Tuesday, July 9, 2013

Team Journal 2

Saturday, June 29 
Written by Melissa Wisse

After finally catching up on some much needed sleep, we woke up early Saturday morning to head to the domestic airport. 

Today was the day we were going to fly to Pignon, a village in the interior of Haiti, and although we were still pretty sleepy, the prospect of taking a ride on an MAF airplane was exciting!

After quickly loading up our luggage in the vehicle, we headed on our way. Once at the domestic terminal we weighed our luggage and stopped for a quick group shot. 

Then we split into two groups as the airplanes were not big enough to carry all of us. The first group consisted of; Marissa, Zach, Philip, Derek and I. Our group was scheduled to fly out first, but not before we glimpsed our first tarantula. It was rather large so I was more than a little relieved to be on the other side of the glass door!

Soon after taking pictures of the exotic tarantula we headed on to the tarmac to board the plane. It looked smaller than I had imagined. 

Our pilot David told us where to sit according to our weight. We then took off into the great blue sky. Being in a smaller plane is a very unique experience and it was definitely one of the highlights of my trip!

Twenty five minutes later we landed smoothly on a luscious grassy airstrip in the village of Pignon. 

It was vastly different than the city of Port Au Prince. Here butterflies flitted in the grass and crickets sang in the bushes.

As we waited for the rest of our team to arrive we could see curious children peeking between the cactus fences at us. Three children on a skinny mule rode past, giggling and waving. Most people in Haiti seemed very friendly; and the culture itself is also very sociable. 

When the second half of our team arrived,  we headed to the main market in Pignon. It was very overwhelming at first. There was the smell of unwashed bodies pressing close and smoke from the cooking of meat.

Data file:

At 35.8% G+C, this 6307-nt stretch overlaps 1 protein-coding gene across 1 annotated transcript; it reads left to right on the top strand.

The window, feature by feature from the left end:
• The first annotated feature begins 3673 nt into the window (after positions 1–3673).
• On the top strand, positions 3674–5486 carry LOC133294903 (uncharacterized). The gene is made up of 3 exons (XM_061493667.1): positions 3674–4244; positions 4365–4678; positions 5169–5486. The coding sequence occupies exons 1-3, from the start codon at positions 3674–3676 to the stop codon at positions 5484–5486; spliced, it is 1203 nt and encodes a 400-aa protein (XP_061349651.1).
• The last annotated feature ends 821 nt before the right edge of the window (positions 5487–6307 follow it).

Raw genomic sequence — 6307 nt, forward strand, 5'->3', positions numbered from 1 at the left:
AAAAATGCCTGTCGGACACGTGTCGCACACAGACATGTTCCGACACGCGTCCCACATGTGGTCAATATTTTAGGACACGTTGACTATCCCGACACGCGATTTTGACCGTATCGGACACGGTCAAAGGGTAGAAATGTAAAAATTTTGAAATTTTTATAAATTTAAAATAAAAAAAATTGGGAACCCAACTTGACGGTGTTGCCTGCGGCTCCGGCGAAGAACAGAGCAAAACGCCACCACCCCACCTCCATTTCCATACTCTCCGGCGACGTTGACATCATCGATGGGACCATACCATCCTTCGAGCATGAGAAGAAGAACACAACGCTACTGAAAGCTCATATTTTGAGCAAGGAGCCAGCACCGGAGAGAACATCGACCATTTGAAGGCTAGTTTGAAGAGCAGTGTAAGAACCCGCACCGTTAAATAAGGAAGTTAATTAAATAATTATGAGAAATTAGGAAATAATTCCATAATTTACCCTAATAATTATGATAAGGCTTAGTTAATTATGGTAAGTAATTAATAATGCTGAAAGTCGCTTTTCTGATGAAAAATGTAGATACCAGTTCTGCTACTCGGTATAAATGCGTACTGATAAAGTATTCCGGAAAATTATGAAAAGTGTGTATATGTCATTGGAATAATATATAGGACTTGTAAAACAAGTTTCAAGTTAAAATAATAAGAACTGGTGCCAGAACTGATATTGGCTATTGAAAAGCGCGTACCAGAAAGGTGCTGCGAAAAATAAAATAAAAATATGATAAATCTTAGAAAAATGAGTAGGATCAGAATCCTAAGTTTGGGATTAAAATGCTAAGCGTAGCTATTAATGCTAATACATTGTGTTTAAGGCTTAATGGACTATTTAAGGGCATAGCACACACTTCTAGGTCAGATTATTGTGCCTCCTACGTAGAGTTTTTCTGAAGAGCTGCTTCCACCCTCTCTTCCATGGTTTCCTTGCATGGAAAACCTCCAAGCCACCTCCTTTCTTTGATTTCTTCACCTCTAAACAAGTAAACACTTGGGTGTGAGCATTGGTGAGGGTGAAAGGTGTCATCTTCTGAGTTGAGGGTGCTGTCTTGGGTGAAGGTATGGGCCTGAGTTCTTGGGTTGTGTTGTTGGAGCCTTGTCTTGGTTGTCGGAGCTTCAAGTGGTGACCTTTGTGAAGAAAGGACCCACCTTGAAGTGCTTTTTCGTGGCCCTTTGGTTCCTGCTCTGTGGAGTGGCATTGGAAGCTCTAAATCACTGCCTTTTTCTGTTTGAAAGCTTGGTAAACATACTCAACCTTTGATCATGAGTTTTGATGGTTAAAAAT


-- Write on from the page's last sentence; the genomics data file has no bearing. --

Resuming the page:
We saw freshly slaughtered goats, pigs, and other interesting animals. The language barrier made it difficult to communicate. Money in hand we spread out to buy shoes for kids who needed them.

I was lucky. A young boy, around thirteen years of age, offered to be my translator. Without him I would have been lost. 

With his help I soon began enjoying the market experience.. There were so many children to love! After spending ten dollars by buying five children new shoes and paying my translator for a job well done, it was time to head to the mission. 

Bumping over a dirt road in the back of a pickup we arrived at the mission 20 minutes later.

We quickly deposited our luggage in our rooms,

and then headed to the cafeteria for a tasty meal of goat meat and plantains!

After our trip to the market some of us were a bit wary of eating goat meat, but our appetities soon got the better of us. 

The meal proved to be a different but delicious lunch. With full stomachs we headed to one of the job sites. At the site they were building some houses. 

We had an interesting afternoon there. First Zach decided to climb a palm tree to try knock down some coconuts for us. I can say that he actually made it up to the top, unlike the rest of us that tried, but he just could not manage to get a coconut down. One of the local boys shimmied up the tree and hit two coconuts down for us in no time at all. 

We all had a taste of the coconut water; I thought it was delicious. Then we got to work. We took turns sharing the two shovels and picks that were available and filled trenches. This took us the rest of the afternoon. When we were finished our muscles ached. 

Dinner was next on the schedule. We recharged ourselves on some sort of Haitian, deep-fried pizza pocket. It was very scrumptious. 

Even after only one afternoon in the village we gained a new appreciation for food and especially water! 

After dinner we headed out to the basketball court to make new friends and play a great game. After basketball, we headed to our dorms. There we talked about our highs and lows of the day. Then we played a little truth or dare. Soon we decided to get some sleep. 

By that time I was too tired to think about the spiders on the walls and the cockroaches in our luggage. I was ready for a good night's sleep!

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